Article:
The Speaker
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The Speaker

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The Speaker is an MP who is elected by all the other members of the House of Commons, to be their chairman. Normally the Commons will select someone who has served as an MP for many years, and who fully understands Parliamentary practice and respects Parliamentary tradition. Once the Speaker has accepted and taken up office, he or she has to put aside his or her party loyalties, because the Speaker must be completely unbiased. Betty Boothroyd, was elected as the 155th Speaker of the House of Commons and as the First Madam Speaker, in April 1992.

The main question is that Miss Betty Boothroyd do take the chair of this house as Speaker. As many as are of that opinion say Aye
Edward Heath


Those of the contrary opinion say No
Edward Heath


The ayes have it
Edward Heath


The Speaker also has important ceremonial functions, the most memorable being at the State Opening of Parliament. Black Rod, acting as the Royal messenger, calls the Speaker and the rest of the Commons to attend the Queen's address in the House of Lords. The Speaker then leads the members in procession from the Commons to the Lords Chamber. On this, and other such state occasions, the Speaker is dressed in state robes trimmed with gold and wears gold buckled shoes. The Speaker lives in an Official State Residence within the Palace of Westminster.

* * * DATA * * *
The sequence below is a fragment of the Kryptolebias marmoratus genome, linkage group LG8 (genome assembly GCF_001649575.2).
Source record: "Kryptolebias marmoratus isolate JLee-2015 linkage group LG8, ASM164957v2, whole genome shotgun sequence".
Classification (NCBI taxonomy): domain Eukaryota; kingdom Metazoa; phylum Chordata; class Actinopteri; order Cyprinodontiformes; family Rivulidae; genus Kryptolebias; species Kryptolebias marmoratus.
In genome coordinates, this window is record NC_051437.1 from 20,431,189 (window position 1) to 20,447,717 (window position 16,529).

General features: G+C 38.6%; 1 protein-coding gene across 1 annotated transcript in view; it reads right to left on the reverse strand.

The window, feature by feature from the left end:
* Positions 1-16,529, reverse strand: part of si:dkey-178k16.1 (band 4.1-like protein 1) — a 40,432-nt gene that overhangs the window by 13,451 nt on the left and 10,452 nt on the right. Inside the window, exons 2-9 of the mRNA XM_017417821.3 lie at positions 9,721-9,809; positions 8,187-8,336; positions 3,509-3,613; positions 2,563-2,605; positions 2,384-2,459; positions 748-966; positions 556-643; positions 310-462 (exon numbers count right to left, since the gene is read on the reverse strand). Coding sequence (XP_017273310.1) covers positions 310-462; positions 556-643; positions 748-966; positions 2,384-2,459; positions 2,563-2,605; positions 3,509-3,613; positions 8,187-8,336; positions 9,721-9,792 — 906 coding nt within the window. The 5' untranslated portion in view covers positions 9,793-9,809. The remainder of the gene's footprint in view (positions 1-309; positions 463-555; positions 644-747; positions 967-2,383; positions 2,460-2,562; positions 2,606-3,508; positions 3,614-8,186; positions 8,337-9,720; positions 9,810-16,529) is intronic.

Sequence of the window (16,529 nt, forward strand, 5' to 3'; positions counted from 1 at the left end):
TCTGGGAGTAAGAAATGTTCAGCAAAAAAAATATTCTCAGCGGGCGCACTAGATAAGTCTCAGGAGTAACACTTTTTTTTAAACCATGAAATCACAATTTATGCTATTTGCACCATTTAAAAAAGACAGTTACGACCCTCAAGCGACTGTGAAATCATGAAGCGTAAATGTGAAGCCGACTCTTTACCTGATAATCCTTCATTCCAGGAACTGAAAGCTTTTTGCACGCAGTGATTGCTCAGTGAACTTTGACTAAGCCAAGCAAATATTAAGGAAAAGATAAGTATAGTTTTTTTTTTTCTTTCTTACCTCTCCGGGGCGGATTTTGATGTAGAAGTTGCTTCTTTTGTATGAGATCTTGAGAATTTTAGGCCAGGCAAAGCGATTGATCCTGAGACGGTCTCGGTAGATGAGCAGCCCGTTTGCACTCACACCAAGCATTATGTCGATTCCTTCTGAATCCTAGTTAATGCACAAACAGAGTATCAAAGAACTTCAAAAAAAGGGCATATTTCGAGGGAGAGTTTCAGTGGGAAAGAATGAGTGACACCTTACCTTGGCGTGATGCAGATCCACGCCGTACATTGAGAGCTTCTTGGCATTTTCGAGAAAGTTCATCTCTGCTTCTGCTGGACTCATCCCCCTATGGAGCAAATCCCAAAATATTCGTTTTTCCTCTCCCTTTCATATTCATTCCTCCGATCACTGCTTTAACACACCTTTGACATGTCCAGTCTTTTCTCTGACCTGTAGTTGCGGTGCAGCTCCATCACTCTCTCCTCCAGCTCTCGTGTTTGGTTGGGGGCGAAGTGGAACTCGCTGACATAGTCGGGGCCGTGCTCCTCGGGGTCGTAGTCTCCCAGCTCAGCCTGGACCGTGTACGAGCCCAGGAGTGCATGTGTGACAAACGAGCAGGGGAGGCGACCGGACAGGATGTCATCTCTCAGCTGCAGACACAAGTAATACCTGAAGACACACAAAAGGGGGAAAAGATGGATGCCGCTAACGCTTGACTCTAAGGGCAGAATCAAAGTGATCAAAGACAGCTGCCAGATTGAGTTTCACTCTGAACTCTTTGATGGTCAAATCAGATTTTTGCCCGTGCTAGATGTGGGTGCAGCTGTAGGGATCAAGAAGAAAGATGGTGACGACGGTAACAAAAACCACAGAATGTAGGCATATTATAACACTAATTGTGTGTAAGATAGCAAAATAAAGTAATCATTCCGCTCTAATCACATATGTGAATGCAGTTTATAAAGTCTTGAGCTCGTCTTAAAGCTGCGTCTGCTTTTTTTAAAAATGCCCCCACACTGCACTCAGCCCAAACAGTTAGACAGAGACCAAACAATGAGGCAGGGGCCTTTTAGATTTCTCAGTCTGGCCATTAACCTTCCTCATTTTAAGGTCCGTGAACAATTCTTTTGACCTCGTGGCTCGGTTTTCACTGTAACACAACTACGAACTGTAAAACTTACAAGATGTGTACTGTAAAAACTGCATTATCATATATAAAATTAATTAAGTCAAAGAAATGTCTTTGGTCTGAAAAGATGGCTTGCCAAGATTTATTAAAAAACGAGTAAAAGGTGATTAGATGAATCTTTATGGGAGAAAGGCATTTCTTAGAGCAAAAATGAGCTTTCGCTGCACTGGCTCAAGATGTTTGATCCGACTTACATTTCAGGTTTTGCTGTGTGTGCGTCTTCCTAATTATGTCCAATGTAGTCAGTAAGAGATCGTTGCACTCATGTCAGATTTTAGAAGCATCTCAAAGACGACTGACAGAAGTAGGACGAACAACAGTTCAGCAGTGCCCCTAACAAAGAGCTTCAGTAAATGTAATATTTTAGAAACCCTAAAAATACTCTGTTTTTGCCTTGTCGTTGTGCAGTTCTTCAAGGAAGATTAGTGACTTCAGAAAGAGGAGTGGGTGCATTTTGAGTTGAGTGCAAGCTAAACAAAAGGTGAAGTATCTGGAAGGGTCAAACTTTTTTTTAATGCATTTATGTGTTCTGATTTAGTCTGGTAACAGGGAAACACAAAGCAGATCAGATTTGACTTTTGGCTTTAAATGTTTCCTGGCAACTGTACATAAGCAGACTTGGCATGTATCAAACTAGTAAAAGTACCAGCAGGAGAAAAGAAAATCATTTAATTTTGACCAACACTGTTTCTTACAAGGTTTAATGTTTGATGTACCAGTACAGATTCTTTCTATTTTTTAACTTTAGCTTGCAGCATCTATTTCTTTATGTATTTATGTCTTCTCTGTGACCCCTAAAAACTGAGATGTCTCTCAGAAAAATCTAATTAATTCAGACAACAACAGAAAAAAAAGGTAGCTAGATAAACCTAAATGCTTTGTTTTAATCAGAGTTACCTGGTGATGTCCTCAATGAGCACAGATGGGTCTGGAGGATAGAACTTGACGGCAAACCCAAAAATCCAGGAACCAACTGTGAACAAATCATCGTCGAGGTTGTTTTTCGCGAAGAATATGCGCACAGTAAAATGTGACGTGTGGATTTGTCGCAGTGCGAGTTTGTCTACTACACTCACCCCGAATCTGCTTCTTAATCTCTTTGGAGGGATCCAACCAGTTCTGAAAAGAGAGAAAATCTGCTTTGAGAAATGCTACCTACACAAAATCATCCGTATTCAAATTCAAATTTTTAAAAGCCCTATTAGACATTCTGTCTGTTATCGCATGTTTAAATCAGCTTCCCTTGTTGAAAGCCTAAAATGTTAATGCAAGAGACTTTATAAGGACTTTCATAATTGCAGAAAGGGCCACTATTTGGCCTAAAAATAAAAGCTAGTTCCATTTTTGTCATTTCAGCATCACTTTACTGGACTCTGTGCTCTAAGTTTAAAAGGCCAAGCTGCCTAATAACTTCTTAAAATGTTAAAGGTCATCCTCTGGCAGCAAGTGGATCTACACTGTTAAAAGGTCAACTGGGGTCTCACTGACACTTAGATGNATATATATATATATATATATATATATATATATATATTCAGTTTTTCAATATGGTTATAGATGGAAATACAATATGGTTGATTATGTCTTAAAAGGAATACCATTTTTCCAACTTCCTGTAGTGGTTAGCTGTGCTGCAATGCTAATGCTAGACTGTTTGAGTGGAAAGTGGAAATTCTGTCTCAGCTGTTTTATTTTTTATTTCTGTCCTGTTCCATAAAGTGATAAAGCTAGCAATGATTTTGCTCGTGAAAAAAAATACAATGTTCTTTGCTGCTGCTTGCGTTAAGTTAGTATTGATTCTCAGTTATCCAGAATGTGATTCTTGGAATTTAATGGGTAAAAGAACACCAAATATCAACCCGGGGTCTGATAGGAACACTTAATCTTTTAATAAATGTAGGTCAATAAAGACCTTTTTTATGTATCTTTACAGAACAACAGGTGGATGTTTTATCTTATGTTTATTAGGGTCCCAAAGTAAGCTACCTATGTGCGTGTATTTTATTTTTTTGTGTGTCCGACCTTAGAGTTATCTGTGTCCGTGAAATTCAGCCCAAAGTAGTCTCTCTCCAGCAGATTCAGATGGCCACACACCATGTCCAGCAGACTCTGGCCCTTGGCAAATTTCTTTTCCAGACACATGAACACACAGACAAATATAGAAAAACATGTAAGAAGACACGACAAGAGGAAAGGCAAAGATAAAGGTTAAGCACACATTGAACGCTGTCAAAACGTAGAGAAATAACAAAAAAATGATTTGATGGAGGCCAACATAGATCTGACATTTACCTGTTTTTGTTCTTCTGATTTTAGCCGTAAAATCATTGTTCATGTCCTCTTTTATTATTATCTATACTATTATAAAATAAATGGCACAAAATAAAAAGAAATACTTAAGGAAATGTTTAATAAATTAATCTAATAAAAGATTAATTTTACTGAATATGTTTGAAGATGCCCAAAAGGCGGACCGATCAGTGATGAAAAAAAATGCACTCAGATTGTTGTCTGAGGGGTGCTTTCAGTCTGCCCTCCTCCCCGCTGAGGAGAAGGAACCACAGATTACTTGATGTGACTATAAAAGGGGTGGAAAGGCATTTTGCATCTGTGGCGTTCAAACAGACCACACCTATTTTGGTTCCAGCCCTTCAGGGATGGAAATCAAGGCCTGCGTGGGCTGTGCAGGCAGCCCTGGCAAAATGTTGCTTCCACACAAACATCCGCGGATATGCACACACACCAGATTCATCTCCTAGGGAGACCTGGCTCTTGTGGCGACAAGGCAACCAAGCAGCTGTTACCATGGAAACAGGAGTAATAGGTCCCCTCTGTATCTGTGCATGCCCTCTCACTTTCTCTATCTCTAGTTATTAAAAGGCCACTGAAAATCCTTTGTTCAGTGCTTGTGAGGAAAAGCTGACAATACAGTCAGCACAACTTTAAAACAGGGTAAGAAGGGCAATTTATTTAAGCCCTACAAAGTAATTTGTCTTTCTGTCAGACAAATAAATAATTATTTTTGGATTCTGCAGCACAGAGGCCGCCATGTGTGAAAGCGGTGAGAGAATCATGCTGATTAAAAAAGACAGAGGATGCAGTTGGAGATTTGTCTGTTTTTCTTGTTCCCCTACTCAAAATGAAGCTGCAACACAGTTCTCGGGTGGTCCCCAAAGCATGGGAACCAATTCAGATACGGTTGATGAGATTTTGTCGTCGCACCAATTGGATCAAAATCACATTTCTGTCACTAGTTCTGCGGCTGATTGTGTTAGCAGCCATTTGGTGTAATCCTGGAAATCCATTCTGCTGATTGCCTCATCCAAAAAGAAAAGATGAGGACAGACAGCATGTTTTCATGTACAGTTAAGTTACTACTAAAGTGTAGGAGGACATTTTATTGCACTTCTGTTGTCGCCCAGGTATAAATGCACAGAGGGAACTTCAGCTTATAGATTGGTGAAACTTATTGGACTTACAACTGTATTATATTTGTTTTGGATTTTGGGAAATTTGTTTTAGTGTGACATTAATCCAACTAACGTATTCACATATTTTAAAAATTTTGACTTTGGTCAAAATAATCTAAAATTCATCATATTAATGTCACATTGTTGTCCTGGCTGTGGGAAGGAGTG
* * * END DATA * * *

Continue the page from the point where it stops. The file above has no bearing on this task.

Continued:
The Speaker is usually chosen from the government side of the House, although it obviously helps if all parties can agree on such a decision. The Speaker must also be someone who is greatly respected by the other members, because once elected this person comes to stand for the House of Commons in public. Each day, as the Speaker's procession makes its way towards the Chamber, all MPs must stand aside and bow, and all strangers must remove their hats as a mark of respect.

Speaker !

The Speaker is so called because on many occasions in the past he had to speak for or on behalf of the House of Commons - to the Queen, to the House of Lords, and also to a variety of organisations outside Parliament. The Speaker also has to represent the Commons on State occasions.

Inside the Chamber the Speaker occupies the Chair centred between the benches of the two main parties. The chair is positioned so that the Speaker is fully able to control and keep order between the opposing parties once Parliament is in session. All speeches must be addressed to the Speaker, and if debates become heated the speaker utters the familiar cry of 'Order Order!' to bring the members under control. The Speaker also decides who may speak during a debate, and if more than one member stands up to speak at the same time the Speaker must judge wisely as to who may speak next. In many debates there are a large number of members who try in vain to 'catch the Speaker's eye'.

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